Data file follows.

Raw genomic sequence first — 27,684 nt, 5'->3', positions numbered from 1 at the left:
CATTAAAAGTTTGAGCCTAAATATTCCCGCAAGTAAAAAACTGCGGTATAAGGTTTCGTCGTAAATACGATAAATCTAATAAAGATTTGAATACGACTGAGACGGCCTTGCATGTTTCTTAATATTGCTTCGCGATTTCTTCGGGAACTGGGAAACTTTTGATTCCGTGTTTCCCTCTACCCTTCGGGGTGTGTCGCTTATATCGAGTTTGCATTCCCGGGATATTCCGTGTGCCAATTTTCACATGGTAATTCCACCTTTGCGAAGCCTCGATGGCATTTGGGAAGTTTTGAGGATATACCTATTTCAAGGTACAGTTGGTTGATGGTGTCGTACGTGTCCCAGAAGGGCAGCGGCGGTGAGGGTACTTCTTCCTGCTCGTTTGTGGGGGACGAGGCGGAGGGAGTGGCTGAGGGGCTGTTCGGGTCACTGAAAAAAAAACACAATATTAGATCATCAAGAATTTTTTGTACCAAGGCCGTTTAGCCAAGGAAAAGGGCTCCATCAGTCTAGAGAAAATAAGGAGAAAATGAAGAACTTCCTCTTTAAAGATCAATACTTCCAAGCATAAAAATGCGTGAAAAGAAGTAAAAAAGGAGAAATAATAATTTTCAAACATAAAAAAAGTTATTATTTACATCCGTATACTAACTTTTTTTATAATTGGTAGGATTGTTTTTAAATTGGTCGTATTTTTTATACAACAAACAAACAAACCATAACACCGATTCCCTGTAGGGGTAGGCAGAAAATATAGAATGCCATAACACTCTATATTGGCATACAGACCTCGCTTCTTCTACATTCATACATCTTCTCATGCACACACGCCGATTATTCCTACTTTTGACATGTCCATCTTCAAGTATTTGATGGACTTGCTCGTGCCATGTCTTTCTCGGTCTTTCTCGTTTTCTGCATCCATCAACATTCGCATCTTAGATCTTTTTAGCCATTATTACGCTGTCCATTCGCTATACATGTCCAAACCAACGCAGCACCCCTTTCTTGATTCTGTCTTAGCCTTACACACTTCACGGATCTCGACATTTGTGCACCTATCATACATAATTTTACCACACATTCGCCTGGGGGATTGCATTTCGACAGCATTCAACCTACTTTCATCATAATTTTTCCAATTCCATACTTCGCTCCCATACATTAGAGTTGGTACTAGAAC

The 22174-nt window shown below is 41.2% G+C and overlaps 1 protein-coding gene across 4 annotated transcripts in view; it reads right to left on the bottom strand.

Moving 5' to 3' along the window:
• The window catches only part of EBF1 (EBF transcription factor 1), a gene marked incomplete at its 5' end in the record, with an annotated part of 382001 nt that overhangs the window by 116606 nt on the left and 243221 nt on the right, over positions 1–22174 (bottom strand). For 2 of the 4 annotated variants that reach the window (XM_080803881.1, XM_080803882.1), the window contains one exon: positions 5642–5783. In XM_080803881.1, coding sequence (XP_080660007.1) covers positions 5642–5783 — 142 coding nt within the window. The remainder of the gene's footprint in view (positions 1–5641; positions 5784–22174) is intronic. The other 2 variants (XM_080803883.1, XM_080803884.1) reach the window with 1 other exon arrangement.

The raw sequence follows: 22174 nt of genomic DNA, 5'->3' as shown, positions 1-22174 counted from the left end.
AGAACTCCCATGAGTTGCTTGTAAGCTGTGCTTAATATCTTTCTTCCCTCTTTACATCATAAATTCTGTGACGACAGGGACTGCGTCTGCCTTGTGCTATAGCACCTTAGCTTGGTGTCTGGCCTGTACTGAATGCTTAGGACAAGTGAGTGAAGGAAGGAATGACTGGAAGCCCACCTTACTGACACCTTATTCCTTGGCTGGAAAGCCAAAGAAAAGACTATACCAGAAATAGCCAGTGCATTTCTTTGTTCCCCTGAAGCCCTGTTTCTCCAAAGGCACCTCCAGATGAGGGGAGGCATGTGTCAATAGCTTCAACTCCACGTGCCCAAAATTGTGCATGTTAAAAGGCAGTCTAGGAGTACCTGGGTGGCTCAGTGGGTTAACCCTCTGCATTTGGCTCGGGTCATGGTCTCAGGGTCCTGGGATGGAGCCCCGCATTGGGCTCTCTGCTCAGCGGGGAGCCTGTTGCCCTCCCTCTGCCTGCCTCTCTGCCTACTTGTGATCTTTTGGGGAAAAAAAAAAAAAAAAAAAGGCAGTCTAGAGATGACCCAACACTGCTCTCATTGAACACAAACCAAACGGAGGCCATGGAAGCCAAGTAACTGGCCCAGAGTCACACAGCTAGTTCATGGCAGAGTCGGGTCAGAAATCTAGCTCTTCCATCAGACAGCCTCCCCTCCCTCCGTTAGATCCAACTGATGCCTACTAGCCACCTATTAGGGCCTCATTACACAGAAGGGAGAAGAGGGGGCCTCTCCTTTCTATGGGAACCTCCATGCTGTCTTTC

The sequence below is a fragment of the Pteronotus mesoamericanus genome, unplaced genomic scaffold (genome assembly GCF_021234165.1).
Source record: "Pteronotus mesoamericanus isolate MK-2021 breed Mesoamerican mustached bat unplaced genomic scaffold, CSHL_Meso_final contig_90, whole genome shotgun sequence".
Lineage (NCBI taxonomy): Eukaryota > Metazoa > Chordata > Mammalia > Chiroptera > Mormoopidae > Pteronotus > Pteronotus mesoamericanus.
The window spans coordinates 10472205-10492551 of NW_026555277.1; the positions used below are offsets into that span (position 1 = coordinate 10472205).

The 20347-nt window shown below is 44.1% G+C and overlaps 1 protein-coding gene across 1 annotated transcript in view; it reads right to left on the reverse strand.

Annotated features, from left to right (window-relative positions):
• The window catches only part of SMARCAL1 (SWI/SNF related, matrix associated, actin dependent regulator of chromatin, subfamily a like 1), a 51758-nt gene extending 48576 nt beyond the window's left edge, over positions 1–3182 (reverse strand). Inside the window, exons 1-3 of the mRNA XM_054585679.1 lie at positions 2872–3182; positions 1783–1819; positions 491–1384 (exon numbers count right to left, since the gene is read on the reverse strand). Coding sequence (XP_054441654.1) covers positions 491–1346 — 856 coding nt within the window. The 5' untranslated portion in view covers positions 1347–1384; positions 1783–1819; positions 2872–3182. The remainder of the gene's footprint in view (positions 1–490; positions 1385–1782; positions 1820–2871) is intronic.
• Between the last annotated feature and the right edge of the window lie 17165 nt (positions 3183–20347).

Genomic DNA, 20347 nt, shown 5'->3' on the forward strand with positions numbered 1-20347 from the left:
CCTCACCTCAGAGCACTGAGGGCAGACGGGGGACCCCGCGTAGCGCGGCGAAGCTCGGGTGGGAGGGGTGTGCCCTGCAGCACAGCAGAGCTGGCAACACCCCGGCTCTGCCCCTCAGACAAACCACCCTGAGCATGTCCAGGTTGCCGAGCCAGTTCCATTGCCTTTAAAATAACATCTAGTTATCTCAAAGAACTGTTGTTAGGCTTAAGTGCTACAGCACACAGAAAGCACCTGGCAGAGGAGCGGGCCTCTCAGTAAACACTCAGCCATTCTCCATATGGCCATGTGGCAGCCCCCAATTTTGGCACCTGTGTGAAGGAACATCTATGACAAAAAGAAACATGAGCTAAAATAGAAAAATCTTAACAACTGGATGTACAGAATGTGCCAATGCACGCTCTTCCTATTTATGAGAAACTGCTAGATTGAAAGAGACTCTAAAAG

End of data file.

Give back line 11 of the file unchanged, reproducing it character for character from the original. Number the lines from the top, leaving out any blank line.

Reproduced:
The window spans coordinates 10472205-10492551 of NW_026555277.1; the positions used below are offsets into that span (position 1 = coordinate 10472205).